Celebrate Darwin’s Birthday (February 12) with this charming anecdote of the great naturalist’s growing interest in insects while a student in Cambridge, UK from 1829–1831. In a letter to his friend Leonard Jenyns, he wrote:
“I must tell you what happened to me on the banks of the Cam in my early entomological days; under a piece of bark I found two carabi (I forget which) & caught one in each hand, when lo & behold I saw a sacred Panagæus crux major; I could not bear to give up either of my carabi, & to lose Panagæus was out of the question, so that in despair I gently seized one of the carabi between my teeth, when to my unspeakable disgust & pain the little inconsiderate beast squirted his acid down my throat & I lost both carabi & Panagæus!”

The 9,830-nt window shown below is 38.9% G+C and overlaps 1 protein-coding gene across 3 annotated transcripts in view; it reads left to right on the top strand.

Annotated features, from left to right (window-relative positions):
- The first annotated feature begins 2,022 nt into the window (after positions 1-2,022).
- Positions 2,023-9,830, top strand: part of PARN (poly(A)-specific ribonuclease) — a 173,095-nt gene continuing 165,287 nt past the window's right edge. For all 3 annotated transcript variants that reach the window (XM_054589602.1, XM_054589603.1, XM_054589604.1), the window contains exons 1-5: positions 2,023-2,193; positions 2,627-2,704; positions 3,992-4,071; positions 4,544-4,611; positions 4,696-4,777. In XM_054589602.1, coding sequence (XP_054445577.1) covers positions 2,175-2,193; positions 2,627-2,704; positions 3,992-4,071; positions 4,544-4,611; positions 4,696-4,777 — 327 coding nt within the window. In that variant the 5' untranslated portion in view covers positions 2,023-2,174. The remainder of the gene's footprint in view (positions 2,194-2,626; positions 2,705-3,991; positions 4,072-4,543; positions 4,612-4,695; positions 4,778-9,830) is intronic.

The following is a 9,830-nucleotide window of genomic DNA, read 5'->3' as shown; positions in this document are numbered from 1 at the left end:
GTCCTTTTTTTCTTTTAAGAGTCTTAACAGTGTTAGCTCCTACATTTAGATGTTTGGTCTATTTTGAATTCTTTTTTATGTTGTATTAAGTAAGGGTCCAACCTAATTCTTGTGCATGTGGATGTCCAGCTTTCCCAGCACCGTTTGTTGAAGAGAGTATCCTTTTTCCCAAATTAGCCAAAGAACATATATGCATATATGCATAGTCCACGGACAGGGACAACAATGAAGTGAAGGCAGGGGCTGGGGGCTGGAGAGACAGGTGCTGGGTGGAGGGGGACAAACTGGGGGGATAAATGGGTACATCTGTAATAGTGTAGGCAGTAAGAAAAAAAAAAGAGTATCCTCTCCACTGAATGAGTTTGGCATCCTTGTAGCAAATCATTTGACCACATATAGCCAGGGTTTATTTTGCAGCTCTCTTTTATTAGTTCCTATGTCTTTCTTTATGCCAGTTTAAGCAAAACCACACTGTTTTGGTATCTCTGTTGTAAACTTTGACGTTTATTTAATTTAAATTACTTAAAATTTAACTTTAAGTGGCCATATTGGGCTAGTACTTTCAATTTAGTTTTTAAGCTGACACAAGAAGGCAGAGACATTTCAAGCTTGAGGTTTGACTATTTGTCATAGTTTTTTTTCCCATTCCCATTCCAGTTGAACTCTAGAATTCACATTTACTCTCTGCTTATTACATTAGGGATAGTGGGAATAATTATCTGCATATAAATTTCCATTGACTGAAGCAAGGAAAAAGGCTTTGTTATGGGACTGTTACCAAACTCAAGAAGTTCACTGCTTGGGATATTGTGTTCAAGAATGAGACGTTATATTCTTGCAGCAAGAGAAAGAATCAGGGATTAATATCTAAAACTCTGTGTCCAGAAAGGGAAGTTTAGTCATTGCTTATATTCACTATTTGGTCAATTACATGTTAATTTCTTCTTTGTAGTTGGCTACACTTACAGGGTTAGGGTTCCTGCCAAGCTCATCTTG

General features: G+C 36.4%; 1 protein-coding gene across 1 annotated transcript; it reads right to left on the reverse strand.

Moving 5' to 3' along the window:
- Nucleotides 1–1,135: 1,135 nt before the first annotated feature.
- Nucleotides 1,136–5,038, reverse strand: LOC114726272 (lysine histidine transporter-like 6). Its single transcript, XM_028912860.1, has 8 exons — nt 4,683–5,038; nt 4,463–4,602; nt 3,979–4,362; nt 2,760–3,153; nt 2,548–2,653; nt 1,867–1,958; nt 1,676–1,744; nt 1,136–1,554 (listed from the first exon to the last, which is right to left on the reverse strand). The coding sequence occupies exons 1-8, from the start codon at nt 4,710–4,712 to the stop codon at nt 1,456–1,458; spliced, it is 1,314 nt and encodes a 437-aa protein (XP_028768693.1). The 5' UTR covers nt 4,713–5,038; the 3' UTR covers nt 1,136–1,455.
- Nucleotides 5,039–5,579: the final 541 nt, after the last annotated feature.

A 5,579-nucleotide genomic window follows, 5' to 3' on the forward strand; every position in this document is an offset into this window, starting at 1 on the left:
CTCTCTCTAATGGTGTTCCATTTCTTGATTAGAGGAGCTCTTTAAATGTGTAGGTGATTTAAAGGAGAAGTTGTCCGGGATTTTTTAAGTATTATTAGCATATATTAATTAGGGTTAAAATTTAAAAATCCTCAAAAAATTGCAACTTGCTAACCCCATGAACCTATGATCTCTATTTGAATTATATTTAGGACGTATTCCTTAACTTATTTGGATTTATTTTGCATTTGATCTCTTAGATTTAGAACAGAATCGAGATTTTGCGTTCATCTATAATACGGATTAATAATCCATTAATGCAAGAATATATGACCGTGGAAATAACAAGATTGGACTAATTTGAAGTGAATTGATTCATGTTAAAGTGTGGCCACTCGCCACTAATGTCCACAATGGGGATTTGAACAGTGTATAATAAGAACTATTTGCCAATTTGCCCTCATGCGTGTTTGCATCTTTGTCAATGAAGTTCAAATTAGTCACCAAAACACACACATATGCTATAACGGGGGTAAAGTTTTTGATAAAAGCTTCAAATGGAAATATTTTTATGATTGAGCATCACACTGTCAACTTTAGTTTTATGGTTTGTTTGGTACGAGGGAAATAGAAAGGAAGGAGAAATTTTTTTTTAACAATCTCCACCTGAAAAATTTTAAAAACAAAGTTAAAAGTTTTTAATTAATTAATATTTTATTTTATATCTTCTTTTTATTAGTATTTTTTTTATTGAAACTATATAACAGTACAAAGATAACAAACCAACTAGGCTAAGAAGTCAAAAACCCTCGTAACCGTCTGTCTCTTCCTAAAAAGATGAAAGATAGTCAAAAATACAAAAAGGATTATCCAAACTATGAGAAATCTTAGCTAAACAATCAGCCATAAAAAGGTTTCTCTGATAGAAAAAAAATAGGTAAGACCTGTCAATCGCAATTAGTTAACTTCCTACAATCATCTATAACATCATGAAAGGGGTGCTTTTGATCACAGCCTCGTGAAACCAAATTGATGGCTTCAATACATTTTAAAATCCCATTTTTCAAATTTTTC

The image shows two beetles of the same family as the one Darwin had caught. The specimen on the right is a Panagaeus crux major, a rare species of beetle.
Several images of the beetles were collected at different focal planes and all of the in-focus images were merged using a computer. The beetles are around 12 mm long.
Nicolas Gompel, PhD, Ludwig-Maximilians-University, Munich, Germany